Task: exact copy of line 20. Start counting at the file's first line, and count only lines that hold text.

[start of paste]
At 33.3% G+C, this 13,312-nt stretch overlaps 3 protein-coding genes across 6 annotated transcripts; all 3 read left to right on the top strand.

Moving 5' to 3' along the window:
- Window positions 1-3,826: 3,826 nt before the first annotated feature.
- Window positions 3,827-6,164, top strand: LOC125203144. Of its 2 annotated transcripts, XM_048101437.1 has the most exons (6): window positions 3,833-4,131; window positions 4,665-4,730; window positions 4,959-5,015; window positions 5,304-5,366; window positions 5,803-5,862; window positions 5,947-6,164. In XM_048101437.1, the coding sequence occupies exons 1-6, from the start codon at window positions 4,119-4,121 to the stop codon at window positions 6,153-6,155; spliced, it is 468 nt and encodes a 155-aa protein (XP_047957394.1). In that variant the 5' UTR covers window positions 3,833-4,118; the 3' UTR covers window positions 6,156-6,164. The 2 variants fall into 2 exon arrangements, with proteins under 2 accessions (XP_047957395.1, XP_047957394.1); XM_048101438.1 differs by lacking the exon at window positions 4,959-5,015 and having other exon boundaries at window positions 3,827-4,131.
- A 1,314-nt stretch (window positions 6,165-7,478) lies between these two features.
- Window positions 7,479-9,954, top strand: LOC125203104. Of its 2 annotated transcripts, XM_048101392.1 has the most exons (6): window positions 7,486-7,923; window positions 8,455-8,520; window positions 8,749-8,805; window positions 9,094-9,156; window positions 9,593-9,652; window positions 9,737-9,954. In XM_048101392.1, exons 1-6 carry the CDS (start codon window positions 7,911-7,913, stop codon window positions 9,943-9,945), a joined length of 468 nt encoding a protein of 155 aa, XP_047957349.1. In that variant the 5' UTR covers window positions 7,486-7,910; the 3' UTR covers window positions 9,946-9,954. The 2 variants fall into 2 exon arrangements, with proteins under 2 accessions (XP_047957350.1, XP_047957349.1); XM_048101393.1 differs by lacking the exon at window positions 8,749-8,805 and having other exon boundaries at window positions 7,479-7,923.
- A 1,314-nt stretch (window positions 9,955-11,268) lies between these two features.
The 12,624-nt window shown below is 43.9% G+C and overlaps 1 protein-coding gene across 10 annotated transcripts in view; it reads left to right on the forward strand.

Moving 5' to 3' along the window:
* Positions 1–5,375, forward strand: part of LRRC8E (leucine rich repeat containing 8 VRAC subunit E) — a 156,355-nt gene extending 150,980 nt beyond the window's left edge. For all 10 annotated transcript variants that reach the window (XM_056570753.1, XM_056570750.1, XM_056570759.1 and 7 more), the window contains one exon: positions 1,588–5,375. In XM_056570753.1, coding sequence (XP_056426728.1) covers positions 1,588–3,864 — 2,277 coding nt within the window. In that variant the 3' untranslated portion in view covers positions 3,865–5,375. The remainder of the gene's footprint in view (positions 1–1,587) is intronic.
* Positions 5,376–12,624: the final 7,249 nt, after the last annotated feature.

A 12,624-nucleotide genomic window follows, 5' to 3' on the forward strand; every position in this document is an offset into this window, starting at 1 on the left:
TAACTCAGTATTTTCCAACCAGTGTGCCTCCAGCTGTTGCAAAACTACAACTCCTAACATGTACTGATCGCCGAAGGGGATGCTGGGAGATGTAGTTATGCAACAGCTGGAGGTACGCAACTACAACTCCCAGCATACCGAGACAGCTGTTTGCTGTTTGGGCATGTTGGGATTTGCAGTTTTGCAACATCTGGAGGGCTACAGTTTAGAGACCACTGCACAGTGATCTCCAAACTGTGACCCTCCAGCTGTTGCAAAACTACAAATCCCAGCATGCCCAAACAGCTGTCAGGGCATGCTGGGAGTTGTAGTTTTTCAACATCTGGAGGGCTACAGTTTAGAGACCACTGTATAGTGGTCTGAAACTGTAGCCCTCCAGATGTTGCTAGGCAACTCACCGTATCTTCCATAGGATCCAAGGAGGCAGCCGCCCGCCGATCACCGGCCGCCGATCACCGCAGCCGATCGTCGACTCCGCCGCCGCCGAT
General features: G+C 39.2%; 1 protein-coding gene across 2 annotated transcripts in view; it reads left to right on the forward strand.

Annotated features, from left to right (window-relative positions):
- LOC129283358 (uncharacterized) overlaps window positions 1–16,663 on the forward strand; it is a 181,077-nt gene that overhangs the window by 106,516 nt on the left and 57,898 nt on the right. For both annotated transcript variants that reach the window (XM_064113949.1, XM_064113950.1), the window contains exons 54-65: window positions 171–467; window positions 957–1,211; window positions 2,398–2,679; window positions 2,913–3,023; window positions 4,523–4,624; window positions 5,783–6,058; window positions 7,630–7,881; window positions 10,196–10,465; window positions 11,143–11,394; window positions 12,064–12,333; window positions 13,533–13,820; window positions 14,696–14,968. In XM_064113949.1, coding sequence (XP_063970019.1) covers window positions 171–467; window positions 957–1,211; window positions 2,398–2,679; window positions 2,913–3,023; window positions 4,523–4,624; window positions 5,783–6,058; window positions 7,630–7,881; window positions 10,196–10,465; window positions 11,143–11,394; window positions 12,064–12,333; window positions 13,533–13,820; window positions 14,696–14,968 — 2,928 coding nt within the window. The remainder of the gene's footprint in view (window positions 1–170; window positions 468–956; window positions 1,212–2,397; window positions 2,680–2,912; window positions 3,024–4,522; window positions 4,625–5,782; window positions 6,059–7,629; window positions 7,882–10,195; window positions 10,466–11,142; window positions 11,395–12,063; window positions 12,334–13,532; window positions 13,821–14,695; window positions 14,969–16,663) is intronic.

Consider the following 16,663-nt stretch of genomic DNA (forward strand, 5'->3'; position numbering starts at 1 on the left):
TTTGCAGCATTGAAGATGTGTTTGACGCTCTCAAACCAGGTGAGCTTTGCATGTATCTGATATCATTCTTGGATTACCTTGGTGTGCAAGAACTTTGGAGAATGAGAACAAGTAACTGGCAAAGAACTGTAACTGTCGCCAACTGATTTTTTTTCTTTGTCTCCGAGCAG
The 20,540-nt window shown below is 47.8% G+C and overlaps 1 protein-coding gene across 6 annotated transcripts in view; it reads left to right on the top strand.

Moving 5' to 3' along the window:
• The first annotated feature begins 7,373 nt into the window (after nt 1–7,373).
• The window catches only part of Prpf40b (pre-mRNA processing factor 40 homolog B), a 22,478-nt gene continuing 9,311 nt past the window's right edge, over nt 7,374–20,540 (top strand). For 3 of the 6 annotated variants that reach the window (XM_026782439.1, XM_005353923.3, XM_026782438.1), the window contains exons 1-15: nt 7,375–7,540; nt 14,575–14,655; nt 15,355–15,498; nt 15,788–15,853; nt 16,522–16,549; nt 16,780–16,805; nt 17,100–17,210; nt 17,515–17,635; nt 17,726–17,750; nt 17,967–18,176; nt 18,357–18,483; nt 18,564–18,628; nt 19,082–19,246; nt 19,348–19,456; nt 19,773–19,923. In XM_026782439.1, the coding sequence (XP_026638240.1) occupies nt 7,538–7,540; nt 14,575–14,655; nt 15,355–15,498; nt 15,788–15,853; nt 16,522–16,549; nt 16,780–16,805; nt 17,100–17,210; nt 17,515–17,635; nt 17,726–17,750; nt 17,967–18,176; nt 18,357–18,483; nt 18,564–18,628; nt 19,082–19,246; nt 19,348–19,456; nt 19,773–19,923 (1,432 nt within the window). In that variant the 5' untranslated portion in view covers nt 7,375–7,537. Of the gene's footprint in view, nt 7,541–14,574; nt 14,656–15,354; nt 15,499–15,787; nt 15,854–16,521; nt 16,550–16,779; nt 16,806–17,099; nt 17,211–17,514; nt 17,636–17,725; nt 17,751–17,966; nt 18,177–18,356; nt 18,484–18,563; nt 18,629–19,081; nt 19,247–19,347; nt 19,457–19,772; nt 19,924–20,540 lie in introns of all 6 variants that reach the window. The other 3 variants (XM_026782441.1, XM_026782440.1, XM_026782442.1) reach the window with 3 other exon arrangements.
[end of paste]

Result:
Moving 5' to 3' along the window: